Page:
Video: TV Dramas Match Real US Drug Use

By McCarton Ackerman 04/20/12

Researchers find that TV reflects public opinion on drugs, mostly avoiding stereotypes about users and dealers.

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Looks like you can believe at least some of the things you see on TV, research finds. When it comes to the war on drugs, substance abusers and dealers, shows like CSI: Miami and Law and Order play it close to reality by reflecting public opinion on the war on drugs and avoiding stereotypes about drug users and distributors. Researchers Johanna Blakley and Sheena Nahm at the Norman Lear Center at USC analyzed 49 hours of ten top-rated TV series with storylines on terrorism and drugs in 2010. Their findings showed that drug users were never arrested in storylines about the war on drugs, and that the drug suspects were presented as morally ambiguous or even heroic in some cases. And despite the predominance of minorities in prison for drug-related offenses, 65% of drug suspects in these TV shows were found to be white—accurately reflecting the fact that the vast majority of drug users (and likely offenders) in the US are white. Prescription drug abuse and methamphetamines were also featured three times more often in these shows than marijuana use. The full Primetime War On Drugs and Terror report can be found here. Here's a short video featuring the report's findings.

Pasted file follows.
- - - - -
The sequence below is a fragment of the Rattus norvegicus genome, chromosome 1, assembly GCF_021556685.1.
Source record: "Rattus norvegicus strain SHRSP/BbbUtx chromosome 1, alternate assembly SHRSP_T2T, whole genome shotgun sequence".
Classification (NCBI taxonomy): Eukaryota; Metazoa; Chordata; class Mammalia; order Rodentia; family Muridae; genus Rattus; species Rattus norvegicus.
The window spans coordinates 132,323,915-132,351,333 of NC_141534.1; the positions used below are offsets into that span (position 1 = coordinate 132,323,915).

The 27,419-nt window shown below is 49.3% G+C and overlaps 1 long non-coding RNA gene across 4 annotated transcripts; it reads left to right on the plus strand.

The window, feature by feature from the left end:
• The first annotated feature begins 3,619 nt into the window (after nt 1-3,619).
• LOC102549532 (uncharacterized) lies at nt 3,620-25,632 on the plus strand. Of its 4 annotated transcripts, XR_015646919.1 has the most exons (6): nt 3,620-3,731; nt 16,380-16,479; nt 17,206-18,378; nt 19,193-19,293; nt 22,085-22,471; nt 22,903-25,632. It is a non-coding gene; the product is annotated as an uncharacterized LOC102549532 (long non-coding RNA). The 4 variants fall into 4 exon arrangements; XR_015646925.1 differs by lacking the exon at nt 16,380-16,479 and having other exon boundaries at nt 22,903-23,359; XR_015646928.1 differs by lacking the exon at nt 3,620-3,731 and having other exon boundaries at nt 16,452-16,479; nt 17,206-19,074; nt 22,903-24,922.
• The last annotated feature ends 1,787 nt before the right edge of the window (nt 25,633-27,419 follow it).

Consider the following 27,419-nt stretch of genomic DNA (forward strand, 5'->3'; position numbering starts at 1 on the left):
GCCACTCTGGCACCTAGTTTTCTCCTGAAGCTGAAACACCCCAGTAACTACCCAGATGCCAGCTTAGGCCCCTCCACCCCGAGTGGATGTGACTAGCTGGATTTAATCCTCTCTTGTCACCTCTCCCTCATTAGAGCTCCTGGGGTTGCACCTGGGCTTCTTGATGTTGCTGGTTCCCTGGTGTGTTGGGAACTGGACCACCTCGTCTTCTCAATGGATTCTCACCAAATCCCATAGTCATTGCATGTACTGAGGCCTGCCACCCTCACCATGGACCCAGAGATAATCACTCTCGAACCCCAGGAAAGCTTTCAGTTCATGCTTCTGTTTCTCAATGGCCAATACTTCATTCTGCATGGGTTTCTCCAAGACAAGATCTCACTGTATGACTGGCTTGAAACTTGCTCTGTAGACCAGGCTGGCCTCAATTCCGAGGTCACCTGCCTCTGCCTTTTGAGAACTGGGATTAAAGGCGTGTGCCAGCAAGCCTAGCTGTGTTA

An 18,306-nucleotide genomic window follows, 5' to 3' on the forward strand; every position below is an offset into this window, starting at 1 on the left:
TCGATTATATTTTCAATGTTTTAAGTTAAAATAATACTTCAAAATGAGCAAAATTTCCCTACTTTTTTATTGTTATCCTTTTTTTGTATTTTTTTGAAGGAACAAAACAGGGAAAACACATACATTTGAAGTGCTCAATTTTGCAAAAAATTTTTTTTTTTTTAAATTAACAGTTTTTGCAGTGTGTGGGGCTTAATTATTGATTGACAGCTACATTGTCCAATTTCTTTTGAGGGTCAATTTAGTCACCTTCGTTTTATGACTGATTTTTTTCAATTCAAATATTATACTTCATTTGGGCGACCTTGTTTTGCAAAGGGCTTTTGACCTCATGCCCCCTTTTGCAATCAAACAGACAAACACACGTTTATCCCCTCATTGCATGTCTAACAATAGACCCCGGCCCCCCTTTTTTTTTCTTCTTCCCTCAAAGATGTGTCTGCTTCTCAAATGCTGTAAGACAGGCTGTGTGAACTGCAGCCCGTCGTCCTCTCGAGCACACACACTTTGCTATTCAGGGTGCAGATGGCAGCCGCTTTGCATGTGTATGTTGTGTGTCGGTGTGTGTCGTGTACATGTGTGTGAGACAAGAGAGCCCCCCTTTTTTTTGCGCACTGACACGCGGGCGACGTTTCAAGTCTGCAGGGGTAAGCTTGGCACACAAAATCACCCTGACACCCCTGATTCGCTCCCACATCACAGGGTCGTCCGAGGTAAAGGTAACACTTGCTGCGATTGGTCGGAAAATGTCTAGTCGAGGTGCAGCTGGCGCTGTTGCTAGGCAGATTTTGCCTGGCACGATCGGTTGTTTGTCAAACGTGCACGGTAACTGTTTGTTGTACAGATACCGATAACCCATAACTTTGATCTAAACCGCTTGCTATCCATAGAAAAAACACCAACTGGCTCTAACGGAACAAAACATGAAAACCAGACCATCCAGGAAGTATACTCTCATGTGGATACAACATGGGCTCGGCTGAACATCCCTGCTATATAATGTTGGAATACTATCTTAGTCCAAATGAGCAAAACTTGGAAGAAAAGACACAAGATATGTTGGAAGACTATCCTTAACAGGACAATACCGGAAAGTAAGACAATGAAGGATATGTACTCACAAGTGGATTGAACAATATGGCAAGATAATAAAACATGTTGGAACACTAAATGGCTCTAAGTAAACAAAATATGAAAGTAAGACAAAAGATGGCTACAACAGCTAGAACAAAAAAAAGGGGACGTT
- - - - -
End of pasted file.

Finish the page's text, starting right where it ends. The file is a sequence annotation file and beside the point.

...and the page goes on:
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McCarton Ackerman is a freelance writer and editor living in Portland, Oregon. He has been a contributor for The Fix since October 2011, writing on a wide range of topics ranging from medical marijuana in Colorado to the world's sexiest drug smugglers. Follow him on Linkedin and Twitter.

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